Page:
In the recent years, we have heard in the news some pretty creative "Take This Job and Shove It" stories. Joey quit his job with the support of a marching band and posted the event on YouTube. A Jetblue flight attendant quit his job, grabbed a beer and then slid down the emergency chute of the plane he was on. But, in probably the most significant public resignation of 2012 thus far, Greg Smith, a former Goldman Sachs vice president, wrote a personal manifesto of the company's faults. It landed in the New York Times, garnering national attention and even online parodies.
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Smith has been lauded by various groups as a “folk hero” for speaking out against Goldman. For 143 years, Goldman Sachs was a trusted financial institution, but the company has been in the news with more bad press than good for over a decade. For many of us, a creative public resignation may sound like fun and you think it will make you feel better by getting in the last word. You may have the best intentions and envision how your words and actions will positively change the organization or maybe the entire industry, and you imagine how others will benefit from your courage.
However, the truth is that the repercussions of your actions are more likely to be career-limiting for you than they are to ever result in change within the organization. Resignation for any reason, general dissatisfaction or genuine cause, is a serious career decision, and a personal one. Publicly bad-mouthing your employer is one of the worst things you can ever do to your career -- even if you think it's justified. That being said, instead of debating whether or not Smith’s quitting tactics were a career-ender, let’s go over what Smith said are valid considerations if you ever decide to quit your job.
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1. Your Values Do Not Align With The Company’s Values
“…I can no longer in good conscience say that I identify with what it [Goldman Sachs] stands for.”
It is stressful to be in a situation when you are asked to carry out practices that contradict a company's written policies or stated values, or that conflict with your own personal values. The cognitive dissonance alone can drive an employee up the wall.
You may decide that the reasons for leaving are mainly because your personal values do not fit with an organization's values (even if at one time they were aligned), or you may decide to leave because an organization does not even live up to its own values and contradicts its own written rules of professional conduct. Figure out what values are most important to you and what brings you job satisfaction.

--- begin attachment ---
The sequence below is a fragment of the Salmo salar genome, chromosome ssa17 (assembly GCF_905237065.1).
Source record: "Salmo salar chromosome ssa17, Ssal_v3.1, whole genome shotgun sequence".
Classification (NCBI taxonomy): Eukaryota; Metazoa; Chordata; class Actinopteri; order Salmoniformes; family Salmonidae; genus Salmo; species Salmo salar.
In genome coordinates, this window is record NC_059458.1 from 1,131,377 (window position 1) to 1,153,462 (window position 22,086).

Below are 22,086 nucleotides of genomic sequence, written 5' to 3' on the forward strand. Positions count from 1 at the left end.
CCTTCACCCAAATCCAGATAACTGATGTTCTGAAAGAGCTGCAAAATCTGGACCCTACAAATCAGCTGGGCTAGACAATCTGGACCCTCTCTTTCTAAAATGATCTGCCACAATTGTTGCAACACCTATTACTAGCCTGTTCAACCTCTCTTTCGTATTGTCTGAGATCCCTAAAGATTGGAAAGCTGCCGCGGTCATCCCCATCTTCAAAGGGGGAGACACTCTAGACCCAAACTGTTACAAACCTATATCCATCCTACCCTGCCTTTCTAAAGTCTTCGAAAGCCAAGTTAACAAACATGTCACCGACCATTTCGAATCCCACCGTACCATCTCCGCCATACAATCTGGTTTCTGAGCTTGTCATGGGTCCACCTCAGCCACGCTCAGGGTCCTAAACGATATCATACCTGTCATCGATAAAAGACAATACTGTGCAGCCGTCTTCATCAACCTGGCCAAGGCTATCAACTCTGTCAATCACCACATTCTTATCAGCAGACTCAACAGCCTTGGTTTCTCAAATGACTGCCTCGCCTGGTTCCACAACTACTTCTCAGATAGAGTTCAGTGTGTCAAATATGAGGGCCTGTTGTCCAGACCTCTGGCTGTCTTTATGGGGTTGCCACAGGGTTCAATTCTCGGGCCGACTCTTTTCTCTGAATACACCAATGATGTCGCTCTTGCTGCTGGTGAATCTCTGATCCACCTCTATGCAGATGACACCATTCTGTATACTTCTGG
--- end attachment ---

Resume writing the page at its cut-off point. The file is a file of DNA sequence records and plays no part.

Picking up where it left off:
2. You No Longer Enjoy Your Job
“I knew it was time to leave when I realized I could no longer look students in the eye and tell them what a great place this was to work.”
If you really have to force yourself to be happy at work, then it is time to move on. Unhappiness at work, or dreading even going to work, is a sign of some underlying problem. The problem doesn’t have to be with the company either. Perhaps you are feeling overwhelmed in your role, or your job is no longer challenging.
If your job is not personally and professionally fulfilling, and there is no way to achieve that satisfaction where you are currently employed, then maybe it's time to consider a change of employment. You only pass this way in life one time, so choose your path well and do what makes you happy.
3. You’re Surrounded By Irresponsible Behavior
“I attend derivatives sales meetings where not one single minute is spent asking questions about how we can help clients. It’s purely about how we can make the most possible money off of them.”
Leadership, by its very nature, must be able to create vision and influence others to achieve that vision. Smith blamed leadership for many of the negative behaviors that Goldman allegedly practices towards its clients. He believed that Goldman Sachs leadership was not practicing the values of the organization and lacked personal integrity.
No matter if the behavior is unethical or downright senseless for the longevity of the company - it’s logical, and justifiable, to leave a toxic work environment.
If You Want to Quit, Then Quit
Quitting your job in this economy may not be the wisest decision you can make. But, when you have considered all of the alternatives and you know there is only one thing left to do, being able to see the writing on the wall can make it easier to make the right choice for you and your career. As for how to quit -- it is always best to keep that just between you and your employer.
What do you think? What are some other good reasons for quitting? Share your thoughts in the comments below.
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This story originally published on Mashable here.